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Note in Eqs. (3) and (7), enthalpy at the wall is determined using the wall temperature (from the thermal model) and the temperature-enthalpy tables.56 These tables are also used to determine a temperature from the reference enthalpy in order to evaluate reference density, reference viscosity, and reference Prandtl number, using the ideal gas law,44 Sutherland's law,44 and temperature-dependent Prandtl number tables,38 respectively. Aerodynamic heating is applied in the thermal model using a convection heating boundary condition, Eq. (11), where the convection heat transfer coefficient and adiabatic wall temperature are the input. This type of input is used (instead of heat flux) because aerodynamic heat flux is a strong function of the transient wall temperature. The convection heat transfer coefficient is computed using Eq. (12), which is derived by equating Eqs. (7) and (11). The adiabatic wall temperature is given by Eq. (13), in which the total temperature is computed using Eq. (14). Qaero = hc (Taw - Tw ) hc = St Ue (Haw - Hw ) Taw - Tw (11) (12) (13) (14)

Taw = r(T0 - Te ) + Te T0 = Te 1 + -1 2 Me 2

Note that with this formulation there are two mechanisms for the wall temperature to modify the aerodynamic heat flux. The strongest impact is through the relative magnitude of the wall temperature to the adiabatic wall temperature, as shown by Eq. (11). However, note that the convection heat transfer coefficient also exhibits a dependence, albeit weaker, on wall temperature due to the dependence of reference enthalpy on wall enthalpy in Eq. (3). Additionally, note that both the convection heat transfer coefficient and adiabatic wall temperature are dependent on deformation through the boundary layer edge properties.

III.

Solution Procedures

Three types of fluid-thermal-structural solutions are considered, namely: 1) quasi-static, 2) dynamic response test, and 3) dynamic. Each solution uses a partitioned approach to couple the fluid, thermal, and structural models. A partitioned approach is advantageous for this problem, since it enables the use of relatively independent solution procedures for each discipline. Additionally, this approach is favorable for addressing the disparate time scales that occur naturally in fluid-thermal-structural interaction problems. III.A. Time Scales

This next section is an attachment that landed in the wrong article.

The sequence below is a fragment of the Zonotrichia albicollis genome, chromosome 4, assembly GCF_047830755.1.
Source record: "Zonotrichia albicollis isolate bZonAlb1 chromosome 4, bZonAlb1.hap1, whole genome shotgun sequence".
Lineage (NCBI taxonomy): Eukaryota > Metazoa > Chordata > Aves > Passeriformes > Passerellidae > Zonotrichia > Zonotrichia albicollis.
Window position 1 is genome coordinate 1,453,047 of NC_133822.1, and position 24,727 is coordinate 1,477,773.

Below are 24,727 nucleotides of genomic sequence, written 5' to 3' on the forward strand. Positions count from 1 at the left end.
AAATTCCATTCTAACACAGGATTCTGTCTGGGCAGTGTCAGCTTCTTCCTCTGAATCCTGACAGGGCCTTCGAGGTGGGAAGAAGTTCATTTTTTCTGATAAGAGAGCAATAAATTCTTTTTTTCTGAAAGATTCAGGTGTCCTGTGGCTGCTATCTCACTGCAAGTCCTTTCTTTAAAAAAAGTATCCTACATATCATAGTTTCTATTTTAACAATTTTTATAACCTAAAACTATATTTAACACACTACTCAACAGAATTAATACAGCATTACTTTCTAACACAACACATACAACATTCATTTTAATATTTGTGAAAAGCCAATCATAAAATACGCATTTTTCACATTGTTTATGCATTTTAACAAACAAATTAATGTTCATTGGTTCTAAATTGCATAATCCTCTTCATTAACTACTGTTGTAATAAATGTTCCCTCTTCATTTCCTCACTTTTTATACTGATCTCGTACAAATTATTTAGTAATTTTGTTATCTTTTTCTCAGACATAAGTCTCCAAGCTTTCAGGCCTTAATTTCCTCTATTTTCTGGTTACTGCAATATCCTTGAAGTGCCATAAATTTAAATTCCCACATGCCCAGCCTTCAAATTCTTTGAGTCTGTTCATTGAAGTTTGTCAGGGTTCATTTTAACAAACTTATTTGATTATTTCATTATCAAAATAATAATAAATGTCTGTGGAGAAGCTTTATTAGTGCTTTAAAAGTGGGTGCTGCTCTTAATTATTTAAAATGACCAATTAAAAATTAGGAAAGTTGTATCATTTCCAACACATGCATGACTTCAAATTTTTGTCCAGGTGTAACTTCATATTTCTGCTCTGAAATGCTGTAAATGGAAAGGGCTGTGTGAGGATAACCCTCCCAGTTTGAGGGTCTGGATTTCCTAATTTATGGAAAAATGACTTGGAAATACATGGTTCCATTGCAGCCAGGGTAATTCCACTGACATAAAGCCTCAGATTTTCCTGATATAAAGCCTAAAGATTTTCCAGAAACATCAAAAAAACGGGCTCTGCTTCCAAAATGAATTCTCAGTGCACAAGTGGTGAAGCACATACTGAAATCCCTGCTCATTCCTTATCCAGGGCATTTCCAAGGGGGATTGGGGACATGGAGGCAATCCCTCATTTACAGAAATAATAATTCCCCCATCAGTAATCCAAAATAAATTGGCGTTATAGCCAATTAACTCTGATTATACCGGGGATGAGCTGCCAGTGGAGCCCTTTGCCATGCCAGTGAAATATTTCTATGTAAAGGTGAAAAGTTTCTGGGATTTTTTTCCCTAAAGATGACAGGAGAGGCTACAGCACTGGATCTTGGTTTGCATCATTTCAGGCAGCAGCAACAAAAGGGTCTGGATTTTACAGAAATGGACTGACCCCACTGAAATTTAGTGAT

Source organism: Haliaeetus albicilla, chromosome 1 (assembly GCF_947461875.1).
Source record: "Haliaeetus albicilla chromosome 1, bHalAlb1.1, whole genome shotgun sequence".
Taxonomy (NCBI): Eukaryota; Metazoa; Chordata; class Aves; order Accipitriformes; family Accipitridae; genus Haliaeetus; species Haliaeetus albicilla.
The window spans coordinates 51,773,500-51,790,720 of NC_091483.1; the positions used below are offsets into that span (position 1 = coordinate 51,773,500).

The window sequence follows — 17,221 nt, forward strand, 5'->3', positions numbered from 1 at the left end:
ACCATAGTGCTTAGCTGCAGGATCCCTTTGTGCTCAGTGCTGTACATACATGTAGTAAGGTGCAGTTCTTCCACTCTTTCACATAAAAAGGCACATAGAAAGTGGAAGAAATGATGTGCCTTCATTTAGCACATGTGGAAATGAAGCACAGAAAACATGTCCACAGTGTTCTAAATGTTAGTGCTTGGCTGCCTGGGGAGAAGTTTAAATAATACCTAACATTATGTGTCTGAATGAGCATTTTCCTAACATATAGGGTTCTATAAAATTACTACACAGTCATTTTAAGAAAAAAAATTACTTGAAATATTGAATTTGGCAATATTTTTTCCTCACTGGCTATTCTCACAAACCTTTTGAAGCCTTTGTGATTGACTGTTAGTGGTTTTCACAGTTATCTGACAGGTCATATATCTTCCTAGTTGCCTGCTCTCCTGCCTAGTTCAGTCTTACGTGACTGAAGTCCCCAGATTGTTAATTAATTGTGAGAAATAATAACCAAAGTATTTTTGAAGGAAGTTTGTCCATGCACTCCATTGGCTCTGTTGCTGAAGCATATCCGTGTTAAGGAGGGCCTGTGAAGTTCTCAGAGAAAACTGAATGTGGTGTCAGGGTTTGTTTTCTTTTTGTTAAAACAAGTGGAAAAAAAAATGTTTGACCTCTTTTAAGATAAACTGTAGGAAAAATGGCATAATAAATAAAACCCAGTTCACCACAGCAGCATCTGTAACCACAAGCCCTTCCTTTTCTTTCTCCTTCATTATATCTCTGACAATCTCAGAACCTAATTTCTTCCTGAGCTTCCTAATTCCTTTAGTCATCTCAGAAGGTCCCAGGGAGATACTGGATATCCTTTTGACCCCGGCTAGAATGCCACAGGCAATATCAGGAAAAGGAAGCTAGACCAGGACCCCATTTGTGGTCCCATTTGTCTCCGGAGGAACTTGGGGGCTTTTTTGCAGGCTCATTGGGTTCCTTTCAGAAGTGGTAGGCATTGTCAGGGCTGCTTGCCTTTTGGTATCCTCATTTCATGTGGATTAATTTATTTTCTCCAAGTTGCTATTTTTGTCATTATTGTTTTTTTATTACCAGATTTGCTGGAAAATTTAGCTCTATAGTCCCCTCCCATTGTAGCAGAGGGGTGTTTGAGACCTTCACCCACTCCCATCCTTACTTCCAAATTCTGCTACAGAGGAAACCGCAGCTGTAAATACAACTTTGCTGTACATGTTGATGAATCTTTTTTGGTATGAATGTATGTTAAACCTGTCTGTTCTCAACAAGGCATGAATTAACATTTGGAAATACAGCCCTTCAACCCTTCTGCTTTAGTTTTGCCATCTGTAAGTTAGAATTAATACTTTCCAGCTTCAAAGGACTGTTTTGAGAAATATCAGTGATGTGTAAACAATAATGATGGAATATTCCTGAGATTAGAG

The time scales of the fluid, thermal, and structural responses are important considerations in the development of a partitioned solution procedure. For instance, the ratio of the characteristic thermal response time to the structural response time is a key parameter for the occurrence of thermally-induced oscillations.37, 57, 58 This nondimensional parameter (B) is defined in Eq. (15). For values of B >> 1 (i.e., thermal response time much greater than structural response time), thermally-induced vibrations are insignificant and quasi-static thermal-structural analysis is justified.37 Note, in this context thermal-structural analysis implies the absence of fluid flow. In a quasi-static thermal-structural analysis, inertial effects are neglected and structural deformation is a function of the instantaneous thermal loads. This results in a simplified solution procedure that uses a transient thermal analysis and a static structural analysis. B= tT tS (15)

In addition to B >> 1, quasi-static fluid-thermal-structural response requires dynamic aeroelastic stability, i.e., deformation-induced pressures do not result in flutter oscillations or snap-through. Furthermore, dynamic loading (acoustic, gust, etc.) is absent or insufficient to cause structural vibrations. When these conditions are not satisfied, inertial effects cannot be neglected, and a dynamic analysis is required. Note

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that hypersonic flight trajectories subject various regions of the vehicle to combined, dynamic loading and severe heating over extended durations (t >> tT ).8, 9, 11, 12 This indicates the need to investigate the interdependence of structural dynamics and transient thermal loading. Thus, part of the focus of this work is on the development of a long-duration dynamic fluid-thermal-structural solution procedure. The characteristic thermal response time is related to the Fourier number, Eq. (16), which compares a characteristic body dimension (e.g., skin thickness) with an approximate temperature wave penetration depth at a given time.37, 38 Note that the Fourier number involves heat conduction and capacitance terms, thus it is independent of convection and radiation boundary conditions. When the Fourier number has a value of 1, the temperature wave has propagated a distance equal to the characteristic body dimension. Thus, setting F o = 1 yields the characteristic thermal response time, Eq. (17). The characteristic structural response time is simply the period of the lowest natural frequency, Eq. (18).37, 58 The characteristic fluid response time is given by Eq. (19) as the ratio of the characteristic length scale to the speed at which disturbances propagate.59, 60 Note that the characteristic fluid response time is related to a Courant-FriedrichsLewy number of 1 by Eq. (20).59, 60 Fo = kt c h2 c h2 k 1 f1 L U (16) (17) (18) (19)

tT =

tS = tF =

t (20) x The characteristic response times of the representative skin panel (Fig. 3) are listed in Table 6. Thermal and structural time scales are computed using the unheated thermal properties (Table 1) and lowest natural frequency (Fig. 6), respectively. The fluid time scale is based on Mach 12 flow (which is used in subsequent analyses) and the full length of the panel. CF L = U